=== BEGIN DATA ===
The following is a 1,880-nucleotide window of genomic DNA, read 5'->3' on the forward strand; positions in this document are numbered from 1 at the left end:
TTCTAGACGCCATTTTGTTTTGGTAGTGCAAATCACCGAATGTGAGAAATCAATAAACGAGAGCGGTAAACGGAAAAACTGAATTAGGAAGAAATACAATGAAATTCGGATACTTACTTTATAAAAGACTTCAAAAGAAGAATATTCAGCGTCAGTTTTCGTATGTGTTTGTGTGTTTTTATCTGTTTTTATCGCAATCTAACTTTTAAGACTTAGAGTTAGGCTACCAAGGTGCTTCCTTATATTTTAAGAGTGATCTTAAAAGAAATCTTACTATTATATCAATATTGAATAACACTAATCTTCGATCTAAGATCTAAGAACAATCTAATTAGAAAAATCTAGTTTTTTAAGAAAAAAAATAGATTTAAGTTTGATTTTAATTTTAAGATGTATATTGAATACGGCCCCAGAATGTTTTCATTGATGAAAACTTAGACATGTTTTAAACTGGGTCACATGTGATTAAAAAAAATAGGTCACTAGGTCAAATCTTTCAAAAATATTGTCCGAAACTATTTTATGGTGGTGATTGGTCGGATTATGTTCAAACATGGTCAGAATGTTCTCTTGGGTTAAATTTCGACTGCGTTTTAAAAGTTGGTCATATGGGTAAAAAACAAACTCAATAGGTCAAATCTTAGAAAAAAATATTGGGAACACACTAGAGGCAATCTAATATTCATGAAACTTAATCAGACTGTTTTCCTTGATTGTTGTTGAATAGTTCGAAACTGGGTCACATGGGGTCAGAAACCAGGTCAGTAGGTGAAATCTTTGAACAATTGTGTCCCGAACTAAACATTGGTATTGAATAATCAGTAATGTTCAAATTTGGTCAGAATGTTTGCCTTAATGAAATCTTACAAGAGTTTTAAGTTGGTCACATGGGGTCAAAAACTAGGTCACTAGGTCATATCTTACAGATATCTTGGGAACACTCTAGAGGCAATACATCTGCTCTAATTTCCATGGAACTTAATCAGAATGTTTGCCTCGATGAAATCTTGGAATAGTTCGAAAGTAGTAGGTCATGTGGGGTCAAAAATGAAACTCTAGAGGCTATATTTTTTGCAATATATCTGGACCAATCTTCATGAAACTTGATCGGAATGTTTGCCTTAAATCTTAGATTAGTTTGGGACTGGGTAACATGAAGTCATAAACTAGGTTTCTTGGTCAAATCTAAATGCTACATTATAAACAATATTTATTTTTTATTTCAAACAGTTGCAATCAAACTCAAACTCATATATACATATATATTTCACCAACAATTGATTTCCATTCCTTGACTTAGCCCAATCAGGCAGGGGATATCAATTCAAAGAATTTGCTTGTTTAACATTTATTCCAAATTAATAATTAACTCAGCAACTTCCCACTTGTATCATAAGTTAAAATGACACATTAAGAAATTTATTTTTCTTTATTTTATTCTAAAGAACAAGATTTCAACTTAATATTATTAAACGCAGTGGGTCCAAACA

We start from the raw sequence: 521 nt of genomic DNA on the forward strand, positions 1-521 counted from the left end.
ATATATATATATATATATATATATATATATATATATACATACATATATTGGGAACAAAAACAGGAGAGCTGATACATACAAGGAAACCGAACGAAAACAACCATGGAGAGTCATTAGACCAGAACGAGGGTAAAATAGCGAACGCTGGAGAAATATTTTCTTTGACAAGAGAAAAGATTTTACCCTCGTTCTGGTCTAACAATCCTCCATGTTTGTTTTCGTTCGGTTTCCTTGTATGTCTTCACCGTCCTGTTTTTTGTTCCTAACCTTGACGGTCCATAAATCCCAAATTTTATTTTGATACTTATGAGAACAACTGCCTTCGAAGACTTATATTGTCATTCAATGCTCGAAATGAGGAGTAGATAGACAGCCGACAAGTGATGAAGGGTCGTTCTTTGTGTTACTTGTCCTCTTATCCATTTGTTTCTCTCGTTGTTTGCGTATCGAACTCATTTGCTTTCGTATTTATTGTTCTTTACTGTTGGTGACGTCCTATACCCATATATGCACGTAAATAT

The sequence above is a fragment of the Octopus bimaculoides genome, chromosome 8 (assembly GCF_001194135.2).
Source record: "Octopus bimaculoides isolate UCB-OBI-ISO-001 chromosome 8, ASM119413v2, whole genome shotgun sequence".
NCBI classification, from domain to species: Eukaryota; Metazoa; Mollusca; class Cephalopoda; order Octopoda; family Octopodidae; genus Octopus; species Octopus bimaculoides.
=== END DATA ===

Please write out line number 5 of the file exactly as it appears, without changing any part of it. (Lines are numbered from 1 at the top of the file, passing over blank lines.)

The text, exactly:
The sequence above is a fragment of the Octopus bimaculoides genome, chromosome 8 (assembly GCF_001194135.2).